13. 13. CENTRAL VENOUS PRESSURE (CVP) AND PULMONARY ARTERY (PA) MONITORING: <ul><li>Invasive monitoring of the central circulation allows an estimate of cardiac preload . </li></ul><ul><li>For access to the central circulation, various sites have been used including IJV, SCV, basilic vein and femoral vein . </li></ul>
  14. 14. CVP AND PA MONITORING, cont . Anterior and medial approaches to cannulation of the IJV .
  15. 15. CVP AND PA MONITORING, cont . Design of a routine PA catheter .
  16. 16. CVP AND PA MONITORING, cont . <ul><li>CVP and PA catheters can measure : </li></ul><ul><li>C‎VP </li></ul><ul><li>PAP </li></ul><ul><li>PCWP </li></ul><ul><li>CO </li></ul><ul><li>Mixed venous SpO2 </li></ul>
  17. 17. Respiratory Monitoring: <ul><li>Monitoring of lung mechanics in ventilated patients ( in-line spirometry ): </li></ul><ul><li>Two techniques are used : </li></ul><ul><li>1 . Main stream spirometry. </li></ul><ul><li>2 . Side stream spirometry. </li></ul>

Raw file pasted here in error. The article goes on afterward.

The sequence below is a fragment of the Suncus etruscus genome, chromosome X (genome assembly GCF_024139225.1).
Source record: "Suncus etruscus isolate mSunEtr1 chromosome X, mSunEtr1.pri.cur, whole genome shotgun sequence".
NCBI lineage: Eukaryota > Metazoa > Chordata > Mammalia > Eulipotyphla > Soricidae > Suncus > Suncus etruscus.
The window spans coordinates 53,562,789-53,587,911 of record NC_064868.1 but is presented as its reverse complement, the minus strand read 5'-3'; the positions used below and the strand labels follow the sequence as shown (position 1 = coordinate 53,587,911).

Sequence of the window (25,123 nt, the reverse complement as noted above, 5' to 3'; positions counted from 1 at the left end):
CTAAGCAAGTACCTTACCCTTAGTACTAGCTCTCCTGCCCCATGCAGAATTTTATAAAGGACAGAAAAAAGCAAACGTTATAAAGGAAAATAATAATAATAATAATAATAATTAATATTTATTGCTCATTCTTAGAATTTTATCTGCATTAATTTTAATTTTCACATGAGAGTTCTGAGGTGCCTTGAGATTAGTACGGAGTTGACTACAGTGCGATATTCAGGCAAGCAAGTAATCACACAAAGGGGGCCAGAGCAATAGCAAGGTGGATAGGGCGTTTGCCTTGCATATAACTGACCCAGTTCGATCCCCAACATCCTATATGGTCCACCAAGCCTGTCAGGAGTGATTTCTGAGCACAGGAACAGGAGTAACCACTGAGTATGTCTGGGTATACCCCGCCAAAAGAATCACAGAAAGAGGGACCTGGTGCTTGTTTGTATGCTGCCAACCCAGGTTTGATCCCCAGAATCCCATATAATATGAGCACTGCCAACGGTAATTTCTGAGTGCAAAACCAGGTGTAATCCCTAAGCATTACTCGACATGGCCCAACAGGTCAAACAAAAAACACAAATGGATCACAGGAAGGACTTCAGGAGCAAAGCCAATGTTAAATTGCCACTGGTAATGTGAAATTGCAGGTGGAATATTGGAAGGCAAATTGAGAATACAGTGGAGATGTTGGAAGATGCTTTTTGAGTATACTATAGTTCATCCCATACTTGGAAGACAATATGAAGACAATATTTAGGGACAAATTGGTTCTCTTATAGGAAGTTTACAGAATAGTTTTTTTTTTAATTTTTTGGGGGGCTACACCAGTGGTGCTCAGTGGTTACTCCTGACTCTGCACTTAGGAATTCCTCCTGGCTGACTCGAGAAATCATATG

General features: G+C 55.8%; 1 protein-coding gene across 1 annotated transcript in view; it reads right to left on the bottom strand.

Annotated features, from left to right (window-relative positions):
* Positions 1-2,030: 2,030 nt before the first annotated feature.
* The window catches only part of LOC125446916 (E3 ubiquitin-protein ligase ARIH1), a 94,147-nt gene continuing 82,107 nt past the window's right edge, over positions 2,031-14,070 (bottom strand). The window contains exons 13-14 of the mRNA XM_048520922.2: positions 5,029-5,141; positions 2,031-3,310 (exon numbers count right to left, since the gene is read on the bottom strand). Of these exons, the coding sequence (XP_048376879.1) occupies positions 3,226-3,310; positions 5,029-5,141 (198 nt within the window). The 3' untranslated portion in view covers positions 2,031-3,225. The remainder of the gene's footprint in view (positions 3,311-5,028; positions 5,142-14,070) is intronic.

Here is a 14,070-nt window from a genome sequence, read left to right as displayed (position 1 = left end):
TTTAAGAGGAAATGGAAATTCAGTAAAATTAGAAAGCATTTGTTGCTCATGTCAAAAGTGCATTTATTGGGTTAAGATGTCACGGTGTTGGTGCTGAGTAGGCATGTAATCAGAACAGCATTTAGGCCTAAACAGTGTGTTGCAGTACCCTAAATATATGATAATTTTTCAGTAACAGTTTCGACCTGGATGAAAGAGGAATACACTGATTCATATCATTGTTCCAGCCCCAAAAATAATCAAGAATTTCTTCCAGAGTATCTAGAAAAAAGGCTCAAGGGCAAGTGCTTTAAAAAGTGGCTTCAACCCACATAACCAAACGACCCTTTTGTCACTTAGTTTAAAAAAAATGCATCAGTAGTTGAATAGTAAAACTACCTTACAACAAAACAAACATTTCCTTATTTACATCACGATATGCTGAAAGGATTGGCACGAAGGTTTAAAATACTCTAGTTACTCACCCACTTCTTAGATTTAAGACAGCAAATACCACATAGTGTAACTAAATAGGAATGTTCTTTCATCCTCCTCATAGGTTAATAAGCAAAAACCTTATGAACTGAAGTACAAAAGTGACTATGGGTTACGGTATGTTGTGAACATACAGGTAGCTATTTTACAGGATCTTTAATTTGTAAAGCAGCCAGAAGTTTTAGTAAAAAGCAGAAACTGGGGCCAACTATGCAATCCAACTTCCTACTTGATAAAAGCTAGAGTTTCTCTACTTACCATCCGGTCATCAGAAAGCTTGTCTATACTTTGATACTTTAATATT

18. 18. Respiratory Monitoring ( Mechanics cont .) <ul><li>Inspired and expired lung volumes ( V T and MV ) are measured . </li></ul><ul><li>PIP, Plateau pressure ( PP ) and Mean airway pressure are measured . </li></ul><ul><li>Dynamic lung compliance is calculated as </li></ul><ul><li>DLC = V T / PIP </li></ul><ul><li>Static lung compliance is calculated as </li></ul><ul><li>SLC = V T / PP </li></ul>
  19. 19. Respiratory Monitoring Gas exchange : <ul><li>ABGs . </li></ul><ul><li>Capnography </li></ul><ul><li>Pulse oximetry </li></ul>